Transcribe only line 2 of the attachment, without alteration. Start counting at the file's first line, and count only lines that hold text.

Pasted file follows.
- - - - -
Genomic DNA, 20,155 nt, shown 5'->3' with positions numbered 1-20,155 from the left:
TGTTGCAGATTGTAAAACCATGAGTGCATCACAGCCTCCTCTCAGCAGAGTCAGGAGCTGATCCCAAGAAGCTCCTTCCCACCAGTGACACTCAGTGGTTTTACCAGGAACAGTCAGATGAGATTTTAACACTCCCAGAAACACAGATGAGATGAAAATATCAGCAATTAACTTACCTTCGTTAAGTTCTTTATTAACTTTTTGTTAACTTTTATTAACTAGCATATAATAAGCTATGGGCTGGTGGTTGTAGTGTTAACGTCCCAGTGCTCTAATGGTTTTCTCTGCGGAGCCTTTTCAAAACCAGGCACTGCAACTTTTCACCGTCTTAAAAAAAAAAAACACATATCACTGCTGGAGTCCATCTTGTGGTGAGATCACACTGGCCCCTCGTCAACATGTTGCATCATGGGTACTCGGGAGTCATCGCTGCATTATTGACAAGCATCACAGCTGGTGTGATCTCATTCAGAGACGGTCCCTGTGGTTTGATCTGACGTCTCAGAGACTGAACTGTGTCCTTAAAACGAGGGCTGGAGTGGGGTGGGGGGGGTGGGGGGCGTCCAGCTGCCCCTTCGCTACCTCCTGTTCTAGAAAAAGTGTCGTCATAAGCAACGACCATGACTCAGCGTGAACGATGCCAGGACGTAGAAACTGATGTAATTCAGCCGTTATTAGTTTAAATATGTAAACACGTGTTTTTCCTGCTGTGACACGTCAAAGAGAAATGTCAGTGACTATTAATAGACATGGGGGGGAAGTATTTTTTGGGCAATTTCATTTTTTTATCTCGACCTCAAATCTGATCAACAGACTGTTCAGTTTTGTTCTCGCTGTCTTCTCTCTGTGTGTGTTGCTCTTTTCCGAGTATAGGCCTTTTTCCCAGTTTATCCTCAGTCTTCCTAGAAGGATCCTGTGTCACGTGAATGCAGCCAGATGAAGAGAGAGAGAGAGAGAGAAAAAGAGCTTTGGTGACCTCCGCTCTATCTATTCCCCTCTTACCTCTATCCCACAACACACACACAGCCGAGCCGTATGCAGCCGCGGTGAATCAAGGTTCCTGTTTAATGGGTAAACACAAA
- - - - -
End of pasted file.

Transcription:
TGTTGCAGATTGTAAAACCATGAGTGCATCACAGCCTCCTCTCAGCAGAGTCAGGAGCTGATCCCAAGAAGCTCCTTCCCACCAGTGACACTCAGTGGTTTTACCAGGAACAGTCAGATGAGATTTTAACACTCCCAGAAACACAGATGAGATGAAAATATCAGCAATTAACTTACCTTCGTTAAGTTCTTTATTAACTTTTTGTTAACTTTTATTAACTAGCATATAATAAGCTATGGGCTGGTGGTTGTAGTGTTAACGTCCCAGTGCTCTAATGGTTTTCTCTGCGGAGCCTTTTCAAAACCAGGCACTGCAACTTTTCACCGTCTTAAAAAAAAAAAACACATATCACTGCTGGAGTCCATCTTGTGGTGAGATCACACTGGCCCCTCGTCAACATGTTGCATCATGGGTACTCGGGAGTCATCGCTGCATTATTGACAAGCATCACAGCTGGTGTGATCTCATTCAGAGACGGTCCCTGTGGTTTGATCTGACGTCTCAGAGACTGAACTGTGTCCTTAAAACGAGGGCTGGAGTGGGGTGGGGGGGGTGGGGGGCGTCCAGCTGCCCCTTCGCTACCTCCTGTTCTAGAAAAAGTGTCGTCATAAGCAACGACCATGACTCAGCGTGAACGATGCCAGGACGTAGAAACTGATGTAATTCAGCCGTTATTAGTTTAAATATGTAAACACGTGTTTTTCCTGCTGTGACACGTCAAAGAGAAATGTCAGTGACTATTAATAGACATGGGGGGGAAGTATTTTTTGGGCAATTTCATTTTTTTATCTCGACCTCAAATCTGATCAACAGACTGTTCAGTTTTGTTCTCGCTGTCTTCTCTCTGTGTGTGTTGCTCTTTTCCGAGTATAGGCCTTTTTCCCAGTTTATCCTCAGTCTTCCTAGAAGGATCCTGTGTCACGTGAATGCAGCCAGATGAAGAGAGAGAGAGAGAGAGAAAAAGAGCTTTGGTGACCTCCGCTCTATCTATTCCCCTCTTACCTCTATCCCACAACACACACACAGCCGAGCCGTATGCAGCCGCGGTGAATCAAGGTTCCTGTTTAATGGGTAAACACAAA